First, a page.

In his essay “Why Time Lords Do Not Live Forever”, ethicist Courtland Lewis explores Doctor Who’s negative depiction of immortality, often casting the idea as a fool’s errand, especially when the search impairs one’s ability to live in the “now”.  A number of “bad guys” find their comeuppance grasping at power.  While long-lived, the Doctor himself is driven far more by risk and compassion.  Even he is able to “regenerate” anew his body and appearance when death threatens, his different incarnations usually meet their end in noble ways for the sake of others. 

Other essayists explore the implications of persons following the Doctor into his adventures.  Called “companions” in the fan lore, some of these women and men find themselves in a “teacher/student” relationship with the Doctor.  Brigid Cherry traces the narrative arc of Martha Jones, a young medical student who travels with the Doctor and blossoms into a sort of apostle.  When the Doctor is imprisoned by an old enemy now in control of the world, Martha carries a message of hope to Earth’s people.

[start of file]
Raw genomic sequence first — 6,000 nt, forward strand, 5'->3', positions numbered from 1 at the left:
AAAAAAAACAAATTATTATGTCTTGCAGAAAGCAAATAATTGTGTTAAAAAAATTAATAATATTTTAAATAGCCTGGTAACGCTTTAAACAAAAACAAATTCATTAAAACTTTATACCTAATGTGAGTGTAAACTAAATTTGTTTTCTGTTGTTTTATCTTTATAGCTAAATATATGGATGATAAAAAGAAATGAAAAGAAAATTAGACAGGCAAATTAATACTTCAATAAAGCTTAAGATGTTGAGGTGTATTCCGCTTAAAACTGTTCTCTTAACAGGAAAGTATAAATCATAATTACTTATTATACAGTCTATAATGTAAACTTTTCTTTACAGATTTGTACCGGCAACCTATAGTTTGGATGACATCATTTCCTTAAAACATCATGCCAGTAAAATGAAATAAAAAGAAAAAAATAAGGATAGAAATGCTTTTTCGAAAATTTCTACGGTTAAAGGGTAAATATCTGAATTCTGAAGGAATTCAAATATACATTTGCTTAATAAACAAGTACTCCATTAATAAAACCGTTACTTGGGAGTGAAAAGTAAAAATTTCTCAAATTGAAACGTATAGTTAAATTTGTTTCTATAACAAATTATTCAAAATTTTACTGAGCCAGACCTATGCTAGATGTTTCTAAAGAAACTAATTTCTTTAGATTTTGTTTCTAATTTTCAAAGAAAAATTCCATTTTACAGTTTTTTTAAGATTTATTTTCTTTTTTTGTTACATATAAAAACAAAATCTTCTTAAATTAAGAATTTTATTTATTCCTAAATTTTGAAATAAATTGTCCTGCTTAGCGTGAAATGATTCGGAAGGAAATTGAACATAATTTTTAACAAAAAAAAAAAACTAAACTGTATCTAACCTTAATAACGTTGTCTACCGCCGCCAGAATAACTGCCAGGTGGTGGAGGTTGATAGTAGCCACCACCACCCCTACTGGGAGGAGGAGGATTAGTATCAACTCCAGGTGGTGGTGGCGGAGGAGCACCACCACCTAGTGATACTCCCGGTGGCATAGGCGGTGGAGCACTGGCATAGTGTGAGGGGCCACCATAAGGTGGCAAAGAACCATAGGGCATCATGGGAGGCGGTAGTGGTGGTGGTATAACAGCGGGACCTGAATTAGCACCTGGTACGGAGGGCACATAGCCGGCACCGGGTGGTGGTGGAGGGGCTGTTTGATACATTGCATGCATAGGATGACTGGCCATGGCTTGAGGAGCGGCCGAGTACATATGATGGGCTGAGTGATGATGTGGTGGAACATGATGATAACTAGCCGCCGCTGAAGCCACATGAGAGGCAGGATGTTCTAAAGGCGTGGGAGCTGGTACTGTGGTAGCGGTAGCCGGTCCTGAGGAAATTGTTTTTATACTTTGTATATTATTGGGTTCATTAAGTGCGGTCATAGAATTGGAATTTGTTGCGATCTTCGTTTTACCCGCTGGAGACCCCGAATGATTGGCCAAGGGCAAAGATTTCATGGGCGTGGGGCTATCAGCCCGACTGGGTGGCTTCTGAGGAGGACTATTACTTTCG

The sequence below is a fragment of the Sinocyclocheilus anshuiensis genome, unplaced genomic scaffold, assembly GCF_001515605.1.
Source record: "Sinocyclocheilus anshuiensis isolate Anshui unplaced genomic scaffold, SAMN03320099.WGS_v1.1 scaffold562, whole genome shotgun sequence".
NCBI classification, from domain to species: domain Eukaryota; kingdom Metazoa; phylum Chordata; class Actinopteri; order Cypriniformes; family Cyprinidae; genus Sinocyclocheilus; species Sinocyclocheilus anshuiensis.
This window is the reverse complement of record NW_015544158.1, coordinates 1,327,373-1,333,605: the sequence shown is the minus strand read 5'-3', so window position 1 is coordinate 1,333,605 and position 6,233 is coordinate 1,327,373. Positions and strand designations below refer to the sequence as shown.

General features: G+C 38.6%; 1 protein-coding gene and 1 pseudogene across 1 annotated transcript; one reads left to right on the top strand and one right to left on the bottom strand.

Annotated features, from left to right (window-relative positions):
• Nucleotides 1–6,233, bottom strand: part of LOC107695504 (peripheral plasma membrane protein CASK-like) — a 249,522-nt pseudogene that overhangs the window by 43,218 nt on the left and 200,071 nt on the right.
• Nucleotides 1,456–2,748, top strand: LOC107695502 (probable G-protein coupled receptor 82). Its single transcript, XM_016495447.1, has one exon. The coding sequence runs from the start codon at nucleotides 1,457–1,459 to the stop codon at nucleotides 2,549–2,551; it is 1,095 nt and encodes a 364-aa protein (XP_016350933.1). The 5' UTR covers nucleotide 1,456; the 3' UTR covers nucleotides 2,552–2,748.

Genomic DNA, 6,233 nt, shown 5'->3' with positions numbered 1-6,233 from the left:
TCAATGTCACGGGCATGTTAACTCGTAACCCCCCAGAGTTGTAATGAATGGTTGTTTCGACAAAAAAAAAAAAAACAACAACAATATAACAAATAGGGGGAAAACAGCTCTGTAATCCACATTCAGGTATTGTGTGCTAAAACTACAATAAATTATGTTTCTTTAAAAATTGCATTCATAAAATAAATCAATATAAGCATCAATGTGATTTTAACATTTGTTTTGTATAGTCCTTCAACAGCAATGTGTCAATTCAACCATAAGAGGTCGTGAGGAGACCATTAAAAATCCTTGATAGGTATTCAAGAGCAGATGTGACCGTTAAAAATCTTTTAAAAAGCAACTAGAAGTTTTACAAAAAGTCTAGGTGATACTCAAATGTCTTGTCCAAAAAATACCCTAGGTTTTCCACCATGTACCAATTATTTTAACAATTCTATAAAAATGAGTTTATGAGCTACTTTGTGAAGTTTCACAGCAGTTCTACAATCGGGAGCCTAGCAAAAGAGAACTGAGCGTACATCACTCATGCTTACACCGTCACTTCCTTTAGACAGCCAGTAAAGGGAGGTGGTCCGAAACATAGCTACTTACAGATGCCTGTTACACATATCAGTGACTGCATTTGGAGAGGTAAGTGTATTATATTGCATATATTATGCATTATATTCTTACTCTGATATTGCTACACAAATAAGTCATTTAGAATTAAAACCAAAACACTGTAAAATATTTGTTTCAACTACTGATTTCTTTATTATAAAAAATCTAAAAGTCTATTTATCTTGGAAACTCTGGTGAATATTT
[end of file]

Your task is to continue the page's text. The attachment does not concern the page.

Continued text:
A far-fetched tale to modern ears perhaps, yet Martha’s journey resonates with early Christian missionaries spreading the gospel against the Empire’s claims.  The given Doctor Who storyline features a rather overt messianic motif when the Doctor overcomes his captor and saves the day thanks to the belief psychically given in a moment of global solidarity.  The Doctor’s foe (known as the Master, irony of ironies) is puzzled how something akin to prayer could be used against his dominating power.  Like many religious narratives, hope and trust will overcome the powers that be.   
Another essay considers the shadow side of placing one’s faith in the Doctor.  British scholar Tim Jones compares stories from divergent periods in the show’s history ("The Curse of Fenric", 1989 and "The God Complex", 2011) involving plot lines with companions experiencing crises of faith regarding their trust in the Doctor.  In both stories, Jones illumines the various competing claims religion and ideology play in the lives of each story’s characters. He observes how the 2011 story (“The God Complex”) reflects the more skeptical era of its 21st-century public in England and abroad.  Reflecting today’s British movement toward secularization, faith is portrayed as if illusory and therefore obscuring reality’s truths.  The 2011 story is a far cry from the 1989 era story, as the earlier story revolves around faith getting challenged yet being affirmed in the end.  The older story concludes with the Doctor’s companion Ace, a troubled young adult, experiencing a cleansing moment of clarity similar to baptism.